These are not real gains. Wherever you're looking this up, the prices are not adjusted for corporate actions. In a reverse stock split the price of a single share multiplies by five, but as a shareholder you hold only one share after for every five that you did before.


5

There are different perspectives from which to calculate the gain, but the way I think it should be done is with respect to the risk you've assumed in the original position, which the simplistic calculation doesn't factor in. There's a good explanation about calculating the return from a short sale at Investopedia. Here's the part that I consider most ...


5

I agree with the other answers recommending a low ER index fund, purchased through a low-cost well-respected (not "discount"!) brokerage, preferably one with a good selection of commission-free ETFs. If you think think it likely you will retire in the US, you can take advantage of your employer's retirement plan. Laws make it really expensive to move ...


5

You sold your ETF shares so the transaction is complete. Poof! Your shares are gone. Equities have a T+2 settlement date. Since it's a Cash Account, that means that the proceeds from your sale will be available for trading in two days. In a margin account, your broker would allow you to buy other securities immediately.


5

I am sure that it is true that the cost of a 1oz gold coin (or whatever the size is) is different in different countries. However the difference is going to be tiny (apart from differences in duty) - less than the cost of transportation. If you are being invited to invest money in a scheme which involves buying coins from the US and selling them in ...


5

how does a person make a profit when buying stock? You don't. Profit is made when you sell at a higher price than what you bought it at. Consider the man with an apple cart selling apples. Does he make a profit when he buys the apples from a wholesaler? Of course not. He (hopefully) makes a profit when he sells the apples for more than it cost him to ...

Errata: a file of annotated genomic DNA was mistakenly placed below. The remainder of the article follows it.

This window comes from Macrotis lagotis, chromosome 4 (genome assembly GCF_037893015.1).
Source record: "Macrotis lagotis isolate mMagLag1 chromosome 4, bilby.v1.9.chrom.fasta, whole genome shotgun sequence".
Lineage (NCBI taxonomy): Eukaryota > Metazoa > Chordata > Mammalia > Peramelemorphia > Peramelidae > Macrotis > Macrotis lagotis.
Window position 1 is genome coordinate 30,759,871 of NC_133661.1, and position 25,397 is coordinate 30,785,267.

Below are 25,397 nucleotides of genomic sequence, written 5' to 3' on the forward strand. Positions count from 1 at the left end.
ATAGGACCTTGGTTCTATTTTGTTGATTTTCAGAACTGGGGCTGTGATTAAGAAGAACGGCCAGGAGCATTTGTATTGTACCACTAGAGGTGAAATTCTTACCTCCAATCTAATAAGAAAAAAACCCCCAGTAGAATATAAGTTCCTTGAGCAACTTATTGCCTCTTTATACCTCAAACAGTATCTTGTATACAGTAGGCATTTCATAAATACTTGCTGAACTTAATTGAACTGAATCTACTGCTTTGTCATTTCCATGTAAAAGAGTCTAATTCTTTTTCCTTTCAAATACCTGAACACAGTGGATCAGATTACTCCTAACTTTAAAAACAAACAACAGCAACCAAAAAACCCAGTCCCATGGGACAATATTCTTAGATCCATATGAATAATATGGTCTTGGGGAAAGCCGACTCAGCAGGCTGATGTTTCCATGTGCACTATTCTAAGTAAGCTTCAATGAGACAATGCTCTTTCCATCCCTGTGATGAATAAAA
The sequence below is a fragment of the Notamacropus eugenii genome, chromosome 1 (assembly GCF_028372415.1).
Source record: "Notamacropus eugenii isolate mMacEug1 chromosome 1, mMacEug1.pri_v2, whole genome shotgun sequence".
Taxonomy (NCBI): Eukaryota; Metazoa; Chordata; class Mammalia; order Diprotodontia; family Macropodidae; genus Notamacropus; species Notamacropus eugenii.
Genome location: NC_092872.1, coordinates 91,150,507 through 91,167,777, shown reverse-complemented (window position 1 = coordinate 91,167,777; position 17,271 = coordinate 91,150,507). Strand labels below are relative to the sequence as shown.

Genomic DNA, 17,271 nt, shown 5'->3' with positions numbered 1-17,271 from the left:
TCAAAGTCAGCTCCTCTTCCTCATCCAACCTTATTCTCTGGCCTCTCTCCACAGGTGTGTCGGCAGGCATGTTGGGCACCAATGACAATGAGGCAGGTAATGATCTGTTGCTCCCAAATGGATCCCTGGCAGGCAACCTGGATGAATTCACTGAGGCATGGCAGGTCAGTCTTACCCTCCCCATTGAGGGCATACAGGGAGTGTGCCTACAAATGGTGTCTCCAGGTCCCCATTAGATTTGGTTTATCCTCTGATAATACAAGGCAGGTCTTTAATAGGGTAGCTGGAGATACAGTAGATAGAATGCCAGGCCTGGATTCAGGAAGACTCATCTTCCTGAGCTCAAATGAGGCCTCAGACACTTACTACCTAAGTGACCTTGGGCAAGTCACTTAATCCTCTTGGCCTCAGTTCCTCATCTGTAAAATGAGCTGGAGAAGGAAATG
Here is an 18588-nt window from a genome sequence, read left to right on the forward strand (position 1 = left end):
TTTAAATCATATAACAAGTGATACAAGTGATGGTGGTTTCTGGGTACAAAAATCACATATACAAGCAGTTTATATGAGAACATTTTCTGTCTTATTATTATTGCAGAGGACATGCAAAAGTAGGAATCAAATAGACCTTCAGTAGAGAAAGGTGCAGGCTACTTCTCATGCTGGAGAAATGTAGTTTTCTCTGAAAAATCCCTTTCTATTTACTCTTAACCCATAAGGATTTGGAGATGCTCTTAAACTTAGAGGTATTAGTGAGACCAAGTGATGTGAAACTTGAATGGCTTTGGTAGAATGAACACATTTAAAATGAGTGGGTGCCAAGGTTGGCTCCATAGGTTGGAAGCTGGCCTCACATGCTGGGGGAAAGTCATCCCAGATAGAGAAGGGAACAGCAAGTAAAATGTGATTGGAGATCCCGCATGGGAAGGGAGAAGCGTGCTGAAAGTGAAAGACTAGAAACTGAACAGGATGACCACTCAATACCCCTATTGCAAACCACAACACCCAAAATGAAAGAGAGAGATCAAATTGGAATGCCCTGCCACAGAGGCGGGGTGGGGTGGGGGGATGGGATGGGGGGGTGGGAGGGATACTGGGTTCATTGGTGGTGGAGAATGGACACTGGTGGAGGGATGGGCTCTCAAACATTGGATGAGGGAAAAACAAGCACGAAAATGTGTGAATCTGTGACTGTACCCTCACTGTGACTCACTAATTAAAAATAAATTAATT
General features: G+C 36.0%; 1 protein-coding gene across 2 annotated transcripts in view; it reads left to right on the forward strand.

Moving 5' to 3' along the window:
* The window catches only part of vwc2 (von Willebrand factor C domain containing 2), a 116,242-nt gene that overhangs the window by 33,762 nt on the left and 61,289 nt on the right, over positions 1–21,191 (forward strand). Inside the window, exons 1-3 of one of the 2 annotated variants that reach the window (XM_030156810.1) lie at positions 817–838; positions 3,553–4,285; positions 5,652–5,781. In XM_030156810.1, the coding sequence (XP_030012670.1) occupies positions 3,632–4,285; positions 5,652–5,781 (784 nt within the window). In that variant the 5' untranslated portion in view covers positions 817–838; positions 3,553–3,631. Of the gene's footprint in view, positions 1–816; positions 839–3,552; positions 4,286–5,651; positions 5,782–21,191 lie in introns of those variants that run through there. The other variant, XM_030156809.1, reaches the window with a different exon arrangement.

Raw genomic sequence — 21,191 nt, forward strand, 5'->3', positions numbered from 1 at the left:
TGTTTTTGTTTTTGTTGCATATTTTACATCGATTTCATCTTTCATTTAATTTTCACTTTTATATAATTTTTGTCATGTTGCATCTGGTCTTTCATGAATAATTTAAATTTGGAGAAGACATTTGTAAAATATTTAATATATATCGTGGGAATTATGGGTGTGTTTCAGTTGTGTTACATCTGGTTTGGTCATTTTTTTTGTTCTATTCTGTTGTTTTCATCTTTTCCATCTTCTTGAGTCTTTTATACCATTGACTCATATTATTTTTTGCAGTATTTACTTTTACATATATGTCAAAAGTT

5

What I don't understand is how they continue to make money (from the market) once the initial shares have been sold. As you intuit, they don't, because, of course, the purpose of business is to make money through sales; an IPO is seed capital for growth. Now the owner wants to raise more money through the market... how? Issue more shares. A Secondary ...


5

The back half of the year is the latter half, Q3 and Q4. In the Clorox case, it refers to a fiscal year.


5

If a company sees increased demand and can handle it with existing employees, capital and expenses, then it certainly has increased its efficiency (the same resources are producing more revenue). Thus the higher operating margin correctly reflects higher efficiency.


4

I assume you are referring to Multi-Level Marketing, which have organizational structures that look like pyramids. As others have pointed out Ponzi schemes (often referred to as pyramid) are illegal. The key to multi-level marketing is understanding the true objective. It is not to sell soap, vitamins, cell phone plans or whatever. The key is to ...


4

A dividend is one method of returning value to shareholders, some companies pay richer dividends than others; some companies don't typically pay a dividend. Understand that shareholders are owners of a company. When you buy a stock you now own a portion (albeit an extremely small portion) of that company. It is up to you to determine whether holding stock ...